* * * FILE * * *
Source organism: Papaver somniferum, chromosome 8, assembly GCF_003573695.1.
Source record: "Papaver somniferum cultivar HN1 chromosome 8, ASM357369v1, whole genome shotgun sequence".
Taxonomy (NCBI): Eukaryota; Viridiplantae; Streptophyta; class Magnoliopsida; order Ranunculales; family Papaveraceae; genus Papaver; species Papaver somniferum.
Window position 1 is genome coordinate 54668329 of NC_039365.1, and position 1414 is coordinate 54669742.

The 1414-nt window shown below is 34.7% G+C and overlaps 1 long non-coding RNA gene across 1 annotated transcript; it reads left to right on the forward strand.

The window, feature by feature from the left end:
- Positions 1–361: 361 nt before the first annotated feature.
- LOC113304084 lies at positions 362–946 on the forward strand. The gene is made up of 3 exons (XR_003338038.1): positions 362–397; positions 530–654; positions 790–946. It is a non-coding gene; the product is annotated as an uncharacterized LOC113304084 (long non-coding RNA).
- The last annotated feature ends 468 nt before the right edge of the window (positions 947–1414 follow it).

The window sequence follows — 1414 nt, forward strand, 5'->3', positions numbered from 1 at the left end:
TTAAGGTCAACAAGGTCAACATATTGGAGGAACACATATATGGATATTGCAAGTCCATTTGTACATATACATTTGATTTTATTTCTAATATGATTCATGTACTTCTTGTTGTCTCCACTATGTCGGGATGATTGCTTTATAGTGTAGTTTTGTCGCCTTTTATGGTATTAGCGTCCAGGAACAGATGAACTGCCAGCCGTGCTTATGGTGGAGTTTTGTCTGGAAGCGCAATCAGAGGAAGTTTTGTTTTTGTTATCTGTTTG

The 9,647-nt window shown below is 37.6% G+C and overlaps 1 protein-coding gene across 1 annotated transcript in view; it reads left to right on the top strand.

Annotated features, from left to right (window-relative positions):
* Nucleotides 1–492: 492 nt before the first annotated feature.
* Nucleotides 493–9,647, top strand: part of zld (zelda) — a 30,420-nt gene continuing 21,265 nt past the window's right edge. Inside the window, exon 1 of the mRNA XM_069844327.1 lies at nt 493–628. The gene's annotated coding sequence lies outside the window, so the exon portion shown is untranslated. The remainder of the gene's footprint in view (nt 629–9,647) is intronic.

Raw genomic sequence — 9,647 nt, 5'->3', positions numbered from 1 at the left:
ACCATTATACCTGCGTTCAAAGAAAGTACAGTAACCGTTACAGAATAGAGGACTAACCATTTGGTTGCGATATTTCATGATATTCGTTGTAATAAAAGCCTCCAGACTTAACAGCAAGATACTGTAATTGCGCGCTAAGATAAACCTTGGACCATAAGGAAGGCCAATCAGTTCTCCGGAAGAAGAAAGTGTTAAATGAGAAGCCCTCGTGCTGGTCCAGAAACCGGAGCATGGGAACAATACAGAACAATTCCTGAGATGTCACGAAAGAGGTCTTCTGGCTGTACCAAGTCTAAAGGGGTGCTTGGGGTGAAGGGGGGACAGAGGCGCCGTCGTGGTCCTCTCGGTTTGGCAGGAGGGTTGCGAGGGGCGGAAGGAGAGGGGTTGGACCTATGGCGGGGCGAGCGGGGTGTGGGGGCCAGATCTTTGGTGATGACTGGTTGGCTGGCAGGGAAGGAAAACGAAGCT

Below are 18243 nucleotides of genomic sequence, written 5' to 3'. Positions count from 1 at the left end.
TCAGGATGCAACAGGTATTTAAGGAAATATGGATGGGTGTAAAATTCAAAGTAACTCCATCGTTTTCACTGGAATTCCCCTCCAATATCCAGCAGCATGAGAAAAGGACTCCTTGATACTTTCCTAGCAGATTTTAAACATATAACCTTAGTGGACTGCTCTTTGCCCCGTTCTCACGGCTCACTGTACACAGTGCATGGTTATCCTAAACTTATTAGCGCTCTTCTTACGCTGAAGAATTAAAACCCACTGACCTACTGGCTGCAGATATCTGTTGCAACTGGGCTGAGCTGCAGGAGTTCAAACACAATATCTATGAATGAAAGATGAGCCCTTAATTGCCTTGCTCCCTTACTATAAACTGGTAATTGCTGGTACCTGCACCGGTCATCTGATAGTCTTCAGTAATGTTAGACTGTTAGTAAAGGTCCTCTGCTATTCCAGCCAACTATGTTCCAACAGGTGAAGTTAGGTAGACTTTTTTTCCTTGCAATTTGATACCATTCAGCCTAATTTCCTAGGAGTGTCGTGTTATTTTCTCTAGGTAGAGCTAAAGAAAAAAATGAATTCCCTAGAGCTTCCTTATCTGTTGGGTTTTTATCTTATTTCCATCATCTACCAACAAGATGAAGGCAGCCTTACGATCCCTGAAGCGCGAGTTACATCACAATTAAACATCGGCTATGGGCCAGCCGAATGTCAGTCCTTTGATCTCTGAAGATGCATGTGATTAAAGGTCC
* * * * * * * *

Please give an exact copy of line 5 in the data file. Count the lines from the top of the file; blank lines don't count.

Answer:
The 1414-nt window shown below is 34.7% G+C and overlaps 1 long non-coding RNA gene across 1 annotated transcript; it reads left to right on the forward strand.